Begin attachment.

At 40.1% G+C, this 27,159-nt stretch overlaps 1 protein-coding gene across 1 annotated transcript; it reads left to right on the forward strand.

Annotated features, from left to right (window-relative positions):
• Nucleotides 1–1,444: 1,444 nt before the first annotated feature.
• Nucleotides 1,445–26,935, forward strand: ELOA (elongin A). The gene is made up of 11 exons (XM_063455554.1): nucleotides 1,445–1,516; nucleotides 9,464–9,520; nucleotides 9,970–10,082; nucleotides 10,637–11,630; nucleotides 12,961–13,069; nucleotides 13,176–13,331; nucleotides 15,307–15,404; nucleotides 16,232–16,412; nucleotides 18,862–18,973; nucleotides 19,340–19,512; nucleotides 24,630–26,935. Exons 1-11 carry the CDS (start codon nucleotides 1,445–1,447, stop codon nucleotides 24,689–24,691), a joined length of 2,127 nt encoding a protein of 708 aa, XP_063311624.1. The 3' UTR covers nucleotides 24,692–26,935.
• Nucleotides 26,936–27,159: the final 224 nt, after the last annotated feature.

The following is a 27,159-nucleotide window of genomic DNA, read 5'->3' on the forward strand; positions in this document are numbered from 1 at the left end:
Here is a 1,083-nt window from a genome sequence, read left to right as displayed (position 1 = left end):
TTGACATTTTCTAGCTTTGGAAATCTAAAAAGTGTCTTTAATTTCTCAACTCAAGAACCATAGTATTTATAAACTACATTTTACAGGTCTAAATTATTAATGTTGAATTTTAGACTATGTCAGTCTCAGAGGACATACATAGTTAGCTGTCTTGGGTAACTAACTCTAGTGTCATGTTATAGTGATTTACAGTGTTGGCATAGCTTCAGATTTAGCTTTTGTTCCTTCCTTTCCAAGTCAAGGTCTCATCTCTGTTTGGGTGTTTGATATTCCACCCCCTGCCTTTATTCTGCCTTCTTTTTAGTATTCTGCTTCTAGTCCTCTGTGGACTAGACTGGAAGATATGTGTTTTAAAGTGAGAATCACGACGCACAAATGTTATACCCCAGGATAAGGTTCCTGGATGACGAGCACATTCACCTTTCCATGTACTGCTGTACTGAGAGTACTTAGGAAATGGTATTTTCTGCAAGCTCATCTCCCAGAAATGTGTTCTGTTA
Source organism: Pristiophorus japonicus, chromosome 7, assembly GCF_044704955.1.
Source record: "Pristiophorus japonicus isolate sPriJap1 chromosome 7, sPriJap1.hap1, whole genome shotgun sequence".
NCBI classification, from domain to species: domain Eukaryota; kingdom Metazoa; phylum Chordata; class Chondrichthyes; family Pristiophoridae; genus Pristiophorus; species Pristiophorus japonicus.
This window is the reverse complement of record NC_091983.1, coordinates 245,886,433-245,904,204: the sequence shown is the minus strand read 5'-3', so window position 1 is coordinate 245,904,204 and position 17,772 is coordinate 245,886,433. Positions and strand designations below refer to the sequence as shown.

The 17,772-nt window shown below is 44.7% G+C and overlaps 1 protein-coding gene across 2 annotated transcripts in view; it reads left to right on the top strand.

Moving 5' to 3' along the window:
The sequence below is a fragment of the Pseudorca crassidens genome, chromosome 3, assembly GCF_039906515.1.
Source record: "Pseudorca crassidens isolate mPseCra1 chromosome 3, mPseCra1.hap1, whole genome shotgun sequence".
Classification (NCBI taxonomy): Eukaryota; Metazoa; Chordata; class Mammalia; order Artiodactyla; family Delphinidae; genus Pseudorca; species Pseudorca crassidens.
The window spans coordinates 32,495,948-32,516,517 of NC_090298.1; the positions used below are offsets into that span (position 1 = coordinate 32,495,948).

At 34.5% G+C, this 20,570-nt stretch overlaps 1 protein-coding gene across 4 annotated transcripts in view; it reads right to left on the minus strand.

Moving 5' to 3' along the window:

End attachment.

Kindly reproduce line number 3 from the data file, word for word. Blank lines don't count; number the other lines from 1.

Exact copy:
• Nucleotides 1–1,444: 1,444 nt before the first annotated feature.